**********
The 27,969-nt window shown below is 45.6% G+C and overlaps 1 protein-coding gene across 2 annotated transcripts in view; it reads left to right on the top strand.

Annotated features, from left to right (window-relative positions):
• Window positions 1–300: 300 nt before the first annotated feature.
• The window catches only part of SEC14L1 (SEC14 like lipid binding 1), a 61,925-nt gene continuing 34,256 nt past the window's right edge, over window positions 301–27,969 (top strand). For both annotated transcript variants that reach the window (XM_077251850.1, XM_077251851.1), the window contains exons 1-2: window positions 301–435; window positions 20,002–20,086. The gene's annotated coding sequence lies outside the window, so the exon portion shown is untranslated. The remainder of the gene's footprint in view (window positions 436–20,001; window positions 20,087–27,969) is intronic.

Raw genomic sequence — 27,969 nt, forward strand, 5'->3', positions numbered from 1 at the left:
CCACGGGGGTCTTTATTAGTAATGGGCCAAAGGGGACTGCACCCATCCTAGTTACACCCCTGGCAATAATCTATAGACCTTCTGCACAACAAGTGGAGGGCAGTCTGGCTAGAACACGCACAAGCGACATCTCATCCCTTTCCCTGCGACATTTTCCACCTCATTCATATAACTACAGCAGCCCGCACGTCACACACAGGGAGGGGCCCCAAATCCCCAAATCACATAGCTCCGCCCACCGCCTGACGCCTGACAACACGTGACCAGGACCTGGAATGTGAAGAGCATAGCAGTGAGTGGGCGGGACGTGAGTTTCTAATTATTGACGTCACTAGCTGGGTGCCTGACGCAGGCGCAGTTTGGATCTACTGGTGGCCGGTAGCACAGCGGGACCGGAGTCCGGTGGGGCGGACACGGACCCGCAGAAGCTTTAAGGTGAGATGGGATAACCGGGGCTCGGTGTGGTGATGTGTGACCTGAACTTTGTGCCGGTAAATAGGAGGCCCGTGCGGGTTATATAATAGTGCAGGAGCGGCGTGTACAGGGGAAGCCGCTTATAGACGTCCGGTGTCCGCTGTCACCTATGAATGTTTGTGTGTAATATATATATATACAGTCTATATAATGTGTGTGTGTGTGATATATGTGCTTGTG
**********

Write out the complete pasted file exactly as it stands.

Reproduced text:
The 27,969-nt window shown below is 45.6% G+C and overlaps 1 protein-coding gene across 2 annotated transcripts in view; it reads left to right on the top strand.

Annotated features, from left to right (window-relative positions):
• Window positions 1–300: 300 nt before the first annotated feature.
• The window catches only part of SEC14L1 (SEC14 like lipid binding 1), a 61,925-nt gene continuing 34,256 nt past the window's right edge, over window positions 301–27,969 (top strand). For both annotated transcript variants that reach the window (XM_077251850.1, XM_077251851.1), the window contains exons 1-2: window positions 301–435; window positions 20,002–20,086. The gene's annotated coding sequence lies outside the window, so the exon portion shown is untranslated. The remainder of the gene's footprint in view (window positions 436–20,001; window positions 20,087–27,969) is intronic.

Raw genomic sequence — 27,969 nt, forward strand, 5'->3', positions numbered from 1 at the left:
CCACGGGGGTCTTTATTAGTAATGGGCCAAAGGGGACTGCACCCATCCTAGTTACACCCCTGGCAATAATCTATAGACCTTCTGCACAACAAGTGGAGGGCAGTCTGGCTAGAACACGCACAAGCGACATCTCATCCCTTTCCCTGCGACATTTTCCACCTCATTCATATAACTACAGCAGCCCGCACGTCACACACAGGGAGGGGCCCCAAATCCCCAAATCACATAGCTCCGCCCACCGCCTGACGCCTGACAACACGTGACCAGGACCTGGAATGTGAAGAGCATAGCAGTGAGTGGGCGGGACGTGAGTTTCTAATTATTGACGTCACTAGCTGGGTGCCTGACGCAGGCGCAGTTTGGATCTACTGGTGGCCGGTAGCACAGCGGGACCGGAGTCCGGTGGGGCGGACACGGACCCGCAGAAGCTTTAAGGTGAGATGGGATAACCGGGGCTCGGTGTGGTGATGTGTGACCTGAACTTTGTGCCGGTAAATAGGAGGCCCGTGCGGGTTATATAATAGTGCAGGAGCGGCGTGTACAGGGGAAGCCGCTTATAGACGTCCGGTGTCCGCTGTCACCTATGAATGTTTGTGTGTAATATATATATATACAGTCTATATAATGTGTGTGTGTGTGATATATGTGCTTGTG